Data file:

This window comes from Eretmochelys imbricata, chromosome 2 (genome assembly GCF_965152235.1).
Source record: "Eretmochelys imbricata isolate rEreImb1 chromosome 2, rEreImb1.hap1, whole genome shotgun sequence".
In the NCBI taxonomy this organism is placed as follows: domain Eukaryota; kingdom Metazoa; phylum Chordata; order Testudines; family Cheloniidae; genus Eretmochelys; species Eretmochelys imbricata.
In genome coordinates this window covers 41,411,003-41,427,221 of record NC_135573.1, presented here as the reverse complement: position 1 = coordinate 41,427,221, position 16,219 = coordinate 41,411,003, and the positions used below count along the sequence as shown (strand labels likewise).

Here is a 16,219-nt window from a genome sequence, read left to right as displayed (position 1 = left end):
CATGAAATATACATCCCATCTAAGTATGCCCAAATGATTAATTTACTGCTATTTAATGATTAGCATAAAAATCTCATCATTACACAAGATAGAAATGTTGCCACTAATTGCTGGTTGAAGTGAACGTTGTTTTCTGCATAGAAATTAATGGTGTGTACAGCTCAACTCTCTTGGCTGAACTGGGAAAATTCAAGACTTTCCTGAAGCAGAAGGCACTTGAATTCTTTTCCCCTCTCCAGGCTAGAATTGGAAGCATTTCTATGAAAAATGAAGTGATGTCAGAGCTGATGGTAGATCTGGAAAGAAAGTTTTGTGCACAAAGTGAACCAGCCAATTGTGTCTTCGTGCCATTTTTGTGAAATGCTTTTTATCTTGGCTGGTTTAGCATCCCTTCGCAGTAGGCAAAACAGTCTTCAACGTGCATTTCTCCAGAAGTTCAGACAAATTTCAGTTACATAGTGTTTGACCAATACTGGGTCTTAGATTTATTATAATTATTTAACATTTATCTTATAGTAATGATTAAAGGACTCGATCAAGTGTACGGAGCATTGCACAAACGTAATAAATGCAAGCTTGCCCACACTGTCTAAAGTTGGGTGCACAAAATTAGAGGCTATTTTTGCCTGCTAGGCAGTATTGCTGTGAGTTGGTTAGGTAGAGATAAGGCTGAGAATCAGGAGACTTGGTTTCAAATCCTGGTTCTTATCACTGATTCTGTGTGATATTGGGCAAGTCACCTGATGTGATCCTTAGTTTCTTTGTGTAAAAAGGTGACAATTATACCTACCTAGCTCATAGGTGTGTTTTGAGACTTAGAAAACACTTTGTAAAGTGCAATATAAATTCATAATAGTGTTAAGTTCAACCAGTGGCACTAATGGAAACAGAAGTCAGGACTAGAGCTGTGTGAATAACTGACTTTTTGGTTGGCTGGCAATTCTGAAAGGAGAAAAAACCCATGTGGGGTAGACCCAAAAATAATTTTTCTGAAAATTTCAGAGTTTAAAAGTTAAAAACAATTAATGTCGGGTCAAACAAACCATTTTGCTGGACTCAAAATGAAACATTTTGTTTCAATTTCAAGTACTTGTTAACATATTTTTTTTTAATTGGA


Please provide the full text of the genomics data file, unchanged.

This window comes from Eretmochelys imbricata, chromosome 2 (genome assembly GCF_965152235.1).
Source record: "Eretmochelys imbricata isolate rEreImb1 chromosome 2, rEreImb1.hap1, whole genome shotgun sequence".
In the NCBI taxonomy this organism is placed as follows: domain Eukaryota; kingdom Metazoa; phylum Chordata; order Testudines; family Cheloniidae; genus Eretmochelys; species Eretmochelys imbricata.
In genome coordinates this window covers 41,411,003-41,427,221 of record NC_135573.1, presented here as the reverse complement: position 1 = coordinate 41,427,221, position 16,219 = coordinate 41,411,003, and the positions used below count along the sequence as shown (strand labels likewise).

Here is a 16,219-nt window from a genome sequence, read left to right as displayed (position 1 = left end):
CATGAAATATACATCCCATCTAAGTATGCCCAAATGATTAATTTACTGCTATTTAATGATTAGCATAAAAATCTCATCATTACACAAGATAGAAATGTTGCCACTAATTGCTGGTTGAAGTGAACGTTGTTTTCTGCATAGAAATTAATGGTGTGTACAGCTCAACTCTCTTGGCTGAACTGGGAAAATTCAAGACTTTCCTGAAGCAGAAGGCACTTGAATTCTTTTCCCCTCTCCAGGCTAGAATTGGAAGCATTTCTATGAAAAATGAAGTGATGTCAGAGCTGATGGTAGATCTGGAAAGAAAGTTTTGTGCACAAAGTGAACCAGCCAATTGTGTCTTCGTGCCATTTTTGTGAAATGCTTTTTATCTTGGCTGGTTTAGCATCCCTTCGCAGTAGGCAAAACAGTCTTCAACGTGCATTTCTCCAGAAGTTCAGACAAATTTCAGTTACATAGTGTTTGACCAATACTGGGTCTTAGATTTATTATAATTATTTAACATTTATCTTATAGTAATGATTAAAGGACTCGATCAAGTGTACGGAGCATTGCACAAACGTAATAAATGCAAGCTTGCCCACACTGTCTAAAGTTGGGTGCACAAAATTAGAGGCTATTTTTGCCTGCTAGGCAGTATTGCTGTGAGTTGGTTAGGTAGAGATAAGGCTGAGAATCAGGAGACTTGGTTTCAAATCCTGGTTCTTATCACTGATTCTGTGTGATATTGGGCAAGTCACCTGATGTGATCCTTAGTTTCTTTGTGTAAAAAGGTGACAATTATACCTACCTAGCTCATAGGTGTGTTTTGAGACTTAGAAAACACTTTGTAAAGTGCAATATAAATTCATAATAGTGTTAAGTTCAACCAGTGGCACTAATGGAAACAGAAGTCAGGACTAGAGCTGTGTGAATAACTGACTTTTTGGTTGGCTGGCAATTCTGAAAGGAGAAAAAACCCATGTGGGGTAGACCCAAAAATAATTTTTCTGAAAATTTCAGAGTTTAAAAGTTAAAAACAATTAATGTCGGGTCAAACAAACCATTTTGCTGGACTCAAAATGAAACATTTTGTTTCAATTTCAAGTACTTGTTAACATATTTTTTTTTAATTGGA